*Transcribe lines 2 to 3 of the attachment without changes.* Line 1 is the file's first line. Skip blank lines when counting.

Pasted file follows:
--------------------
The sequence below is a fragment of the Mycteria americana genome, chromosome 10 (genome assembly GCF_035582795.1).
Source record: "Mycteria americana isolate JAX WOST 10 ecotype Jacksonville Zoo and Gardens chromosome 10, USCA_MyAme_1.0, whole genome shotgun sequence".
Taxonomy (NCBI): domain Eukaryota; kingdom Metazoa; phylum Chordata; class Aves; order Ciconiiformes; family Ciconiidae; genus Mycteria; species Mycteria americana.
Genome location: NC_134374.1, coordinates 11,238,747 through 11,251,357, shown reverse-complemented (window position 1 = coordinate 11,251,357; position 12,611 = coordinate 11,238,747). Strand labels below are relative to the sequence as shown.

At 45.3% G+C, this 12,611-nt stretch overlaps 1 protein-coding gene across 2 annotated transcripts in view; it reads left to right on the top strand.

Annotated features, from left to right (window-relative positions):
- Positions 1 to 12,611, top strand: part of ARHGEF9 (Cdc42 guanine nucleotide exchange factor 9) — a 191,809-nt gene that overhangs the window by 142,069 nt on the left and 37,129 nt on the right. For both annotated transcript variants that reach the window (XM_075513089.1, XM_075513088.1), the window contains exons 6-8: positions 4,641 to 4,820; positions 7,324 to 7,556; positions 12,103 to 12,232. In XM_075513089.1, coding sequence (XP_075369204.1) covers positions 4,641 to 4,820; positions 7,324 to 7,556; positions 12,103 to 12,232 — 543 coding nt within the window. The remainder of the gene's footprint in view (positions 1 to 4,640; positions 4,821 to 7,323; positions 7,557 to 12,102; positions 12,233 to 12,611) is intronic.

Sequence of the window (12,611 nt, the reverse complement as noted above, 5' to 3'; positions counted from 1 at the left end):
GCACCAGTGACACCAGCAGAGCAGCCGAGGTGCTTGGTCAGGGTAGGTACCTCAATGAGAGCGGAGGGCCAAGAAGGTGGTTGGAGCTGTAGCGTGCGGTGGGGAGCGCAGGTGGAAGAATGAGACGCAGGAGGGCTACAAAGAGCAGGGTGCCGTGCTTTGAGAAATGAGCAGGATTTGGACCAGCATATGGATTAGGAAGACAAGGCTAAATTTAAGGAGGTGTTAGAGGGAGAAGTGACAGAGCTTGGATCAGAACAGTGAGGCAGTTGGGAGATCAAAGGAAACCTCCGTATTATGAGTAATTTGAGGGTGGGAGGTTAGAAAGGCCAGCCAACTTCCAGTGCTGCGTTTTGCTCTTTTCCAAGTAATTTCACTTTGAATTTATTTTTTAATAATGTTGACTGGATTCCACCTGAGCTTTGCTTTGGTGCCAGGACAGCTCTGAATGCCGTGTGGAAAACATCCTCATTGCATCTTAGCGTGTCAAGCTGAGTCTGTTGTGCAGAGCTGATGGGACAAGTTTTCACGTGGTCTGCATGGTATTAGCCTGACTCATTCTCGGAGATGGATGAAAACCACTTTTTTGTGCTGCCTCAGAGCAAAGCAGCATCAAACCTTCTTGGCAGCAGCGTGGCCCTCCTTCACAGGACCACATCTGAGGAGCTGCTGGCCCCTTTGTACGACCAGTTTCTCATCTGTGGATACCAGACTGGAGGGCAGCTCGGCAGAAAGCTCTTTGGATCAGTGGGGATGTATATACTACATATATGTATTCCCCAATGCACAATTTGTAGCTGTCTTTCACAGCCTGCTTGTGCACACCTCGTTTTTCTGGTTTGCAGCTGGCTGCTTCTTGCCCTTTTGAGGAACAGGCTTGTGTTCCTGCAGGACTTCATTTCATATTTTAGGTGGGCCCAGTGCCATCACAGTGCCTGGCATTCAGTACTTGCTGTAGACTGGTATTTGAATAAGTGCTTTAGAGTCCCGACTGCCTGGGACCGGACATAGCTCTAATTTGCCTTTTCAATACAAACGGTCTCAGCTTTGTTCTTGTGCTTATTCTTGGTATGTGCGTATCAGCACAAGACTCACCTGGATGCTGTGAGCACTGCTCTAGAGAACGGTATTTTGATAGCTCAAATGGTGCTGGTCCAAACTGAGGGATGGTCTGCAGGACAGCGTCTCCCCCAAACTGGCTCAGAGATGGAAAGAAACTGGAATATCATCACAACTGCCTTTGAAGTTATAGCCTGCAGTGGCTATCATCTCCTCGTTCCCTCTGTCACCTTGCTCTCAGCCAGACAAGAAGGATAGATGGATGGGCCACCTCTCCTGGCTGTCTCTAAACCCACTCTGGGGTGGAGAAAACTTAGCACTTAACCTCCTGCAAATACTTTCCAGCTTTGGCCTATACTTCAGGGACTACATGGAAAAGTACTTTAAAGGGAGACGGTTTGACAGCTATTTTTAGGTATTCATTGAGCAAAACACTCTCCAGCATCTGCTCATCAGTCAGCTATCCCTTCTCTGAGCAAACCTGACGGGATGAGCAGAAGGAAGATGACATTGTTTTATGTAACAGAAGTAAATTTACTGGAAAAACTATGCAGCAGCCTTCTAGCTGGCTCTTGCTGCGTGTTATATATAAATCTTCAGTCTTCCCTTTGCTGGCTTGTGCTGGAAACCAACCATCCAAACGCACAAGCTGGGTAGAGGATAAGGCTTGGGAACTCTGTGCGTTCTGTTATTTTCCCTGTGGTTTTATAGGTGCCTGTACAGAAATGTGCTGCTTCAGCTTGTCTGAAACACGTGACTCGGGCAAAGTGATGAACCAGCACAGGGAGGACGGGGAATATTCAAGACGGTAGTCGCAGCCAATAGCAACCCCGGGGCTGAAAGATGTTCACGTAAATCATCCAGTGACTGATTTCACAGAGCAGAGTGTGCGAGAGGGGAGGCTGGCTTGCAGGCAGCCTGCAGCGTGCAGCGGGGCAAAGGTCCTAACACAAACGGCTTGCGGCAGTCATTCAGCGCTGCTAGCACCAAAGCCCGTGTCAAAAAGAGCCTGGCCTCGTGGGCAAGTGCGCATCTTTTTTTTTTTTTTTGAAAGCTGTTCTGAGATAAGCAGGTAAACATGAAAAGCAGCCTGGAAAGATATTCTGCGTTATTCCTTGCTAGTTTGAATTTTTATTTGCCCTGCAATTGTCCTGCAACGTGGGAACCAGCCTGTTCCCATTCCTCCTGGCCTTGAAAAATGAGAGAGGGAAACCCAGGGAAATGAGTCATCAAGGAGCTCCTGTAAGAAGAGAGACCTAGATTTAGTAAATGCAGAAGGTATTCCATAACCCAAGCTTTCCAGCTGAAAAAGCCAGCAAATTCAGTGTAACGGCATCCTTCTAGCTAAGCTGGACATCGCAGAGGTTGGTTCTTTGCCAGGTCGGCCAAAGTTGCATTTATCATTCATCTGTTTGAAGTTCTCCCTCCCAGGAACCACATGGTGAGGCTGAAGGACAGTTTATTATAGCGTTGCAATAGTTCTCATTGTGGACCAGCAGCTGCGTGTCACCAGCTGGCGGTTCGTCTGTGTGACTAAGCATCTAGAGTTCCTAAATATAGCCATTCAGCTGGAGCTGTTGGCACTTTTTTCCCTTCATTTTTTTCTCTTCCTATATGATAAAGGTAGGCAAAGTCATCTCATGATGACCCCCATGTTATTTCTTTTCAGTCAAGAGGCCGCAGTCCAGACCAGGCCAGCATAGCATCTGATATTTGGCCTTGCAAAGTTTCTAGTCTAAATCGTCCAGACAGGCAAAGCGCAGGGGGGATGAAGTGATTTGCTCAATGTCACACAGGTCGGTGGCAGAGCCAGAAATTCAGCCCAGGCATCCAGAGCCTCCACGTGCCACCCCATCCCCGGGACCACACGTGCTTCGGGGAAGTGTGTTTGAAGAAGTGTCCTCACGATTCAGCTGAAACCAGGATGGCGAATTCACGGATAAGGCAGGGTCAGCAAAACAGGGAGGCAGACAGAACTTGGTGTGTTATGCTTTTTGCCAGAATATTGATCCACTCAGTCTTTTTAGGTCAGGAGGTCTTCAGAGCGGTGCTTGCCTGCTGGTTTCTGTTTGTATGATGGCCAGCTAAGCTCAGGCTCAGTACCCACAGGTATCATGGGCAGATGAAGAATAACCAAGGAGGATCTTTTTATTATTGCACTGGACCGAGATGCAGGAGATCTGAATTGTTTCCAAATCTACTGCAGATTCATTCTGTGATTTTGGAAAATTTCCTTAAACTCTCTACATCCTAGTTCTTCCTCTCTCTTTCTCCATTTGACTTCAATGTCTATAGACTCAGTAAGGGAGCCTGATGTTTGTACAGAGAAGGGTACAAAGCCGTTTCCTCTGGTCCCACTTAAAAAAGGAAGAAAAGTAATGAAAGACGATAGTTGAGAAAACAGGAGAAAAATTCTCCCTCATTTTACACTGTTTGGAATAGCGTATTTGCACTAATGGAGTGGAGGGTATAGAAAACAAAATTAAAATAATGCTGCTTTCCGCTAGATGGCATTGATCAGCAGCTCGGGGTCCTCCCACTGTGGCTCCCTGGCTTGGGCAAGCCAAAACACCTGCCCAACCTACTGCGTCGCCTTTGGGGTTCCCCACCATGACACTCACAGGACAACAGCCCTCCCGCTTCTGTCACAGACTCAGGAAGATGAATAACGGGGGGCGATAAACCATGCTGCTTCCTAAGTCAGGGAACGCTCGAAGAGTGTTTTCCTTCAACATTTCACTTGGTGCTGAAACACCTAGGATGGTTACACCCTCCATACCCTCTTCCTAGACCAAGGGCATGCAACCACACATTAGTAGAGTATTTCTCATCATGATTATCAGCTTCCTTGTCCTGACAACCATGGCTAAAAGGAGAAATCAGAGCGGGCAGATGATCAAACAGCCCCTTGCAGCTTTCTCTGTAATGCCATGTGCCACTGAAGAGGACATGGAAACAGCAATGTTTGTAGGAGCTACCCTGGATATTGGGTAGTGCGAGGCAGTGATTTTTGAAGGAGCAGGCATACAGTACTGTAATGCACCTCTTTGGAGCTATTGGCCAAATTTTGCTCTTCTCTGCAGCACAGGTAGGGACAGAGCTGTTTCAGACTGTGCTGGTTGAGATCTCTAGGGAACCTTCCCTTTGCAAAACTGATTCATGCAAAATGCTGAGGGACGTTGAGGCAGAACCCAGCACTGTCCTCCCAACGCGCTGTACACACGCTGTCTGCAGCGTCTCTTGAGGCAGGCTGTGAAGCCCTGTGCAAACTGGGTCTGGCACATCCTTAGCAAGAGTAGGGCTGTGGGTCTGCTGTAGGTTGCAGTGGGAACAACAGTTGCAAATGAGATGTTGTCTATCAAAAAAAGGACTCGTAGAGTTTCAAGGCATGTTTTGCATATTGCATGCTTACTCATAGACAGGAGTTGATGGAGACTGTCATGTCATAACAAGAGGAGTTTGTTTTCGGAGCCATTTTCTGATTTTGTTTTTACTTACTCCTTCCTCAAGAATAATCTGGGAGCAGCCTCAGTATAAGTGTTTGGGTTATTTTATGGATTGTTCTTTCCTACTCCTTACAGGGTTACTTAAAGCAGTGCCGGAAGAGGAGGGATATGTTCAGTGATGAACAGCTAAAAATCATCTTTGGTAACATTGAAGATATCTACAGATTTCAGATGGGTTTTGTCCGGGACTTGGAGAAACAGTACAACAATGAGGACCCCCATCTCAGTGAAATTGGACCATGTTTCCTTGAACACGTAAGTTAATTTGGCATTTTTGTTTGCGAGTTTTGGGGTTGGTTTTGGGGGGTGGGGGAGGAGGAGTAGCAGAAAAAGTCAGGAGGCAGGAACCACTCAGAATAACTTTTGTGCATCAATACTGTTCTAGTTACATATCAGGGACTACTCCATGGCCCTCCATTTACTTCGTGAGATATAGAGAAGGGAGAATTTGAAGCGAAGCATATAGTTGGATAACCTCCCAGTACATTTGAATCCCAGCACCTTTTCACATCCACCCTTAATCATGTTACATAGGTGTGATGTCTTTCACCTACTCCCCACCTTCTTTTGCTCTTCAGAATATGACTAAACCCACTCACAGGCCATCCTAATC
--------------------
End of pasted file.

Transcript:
Source record: "Mycteria americana isolate JAX WOST 10 ecotype Jacksonville Zoo and Gardens chromosome 10, USCA_MyAme_1.0, whole genome shotgun sequence".
Taxonomy (NCBI): domain Eukaryota; kingdom Metazoa; phylum Chordata; class Aves; order Ciconiiformes; family Ciconiidae; genus Mycteria; species Mycteria americana.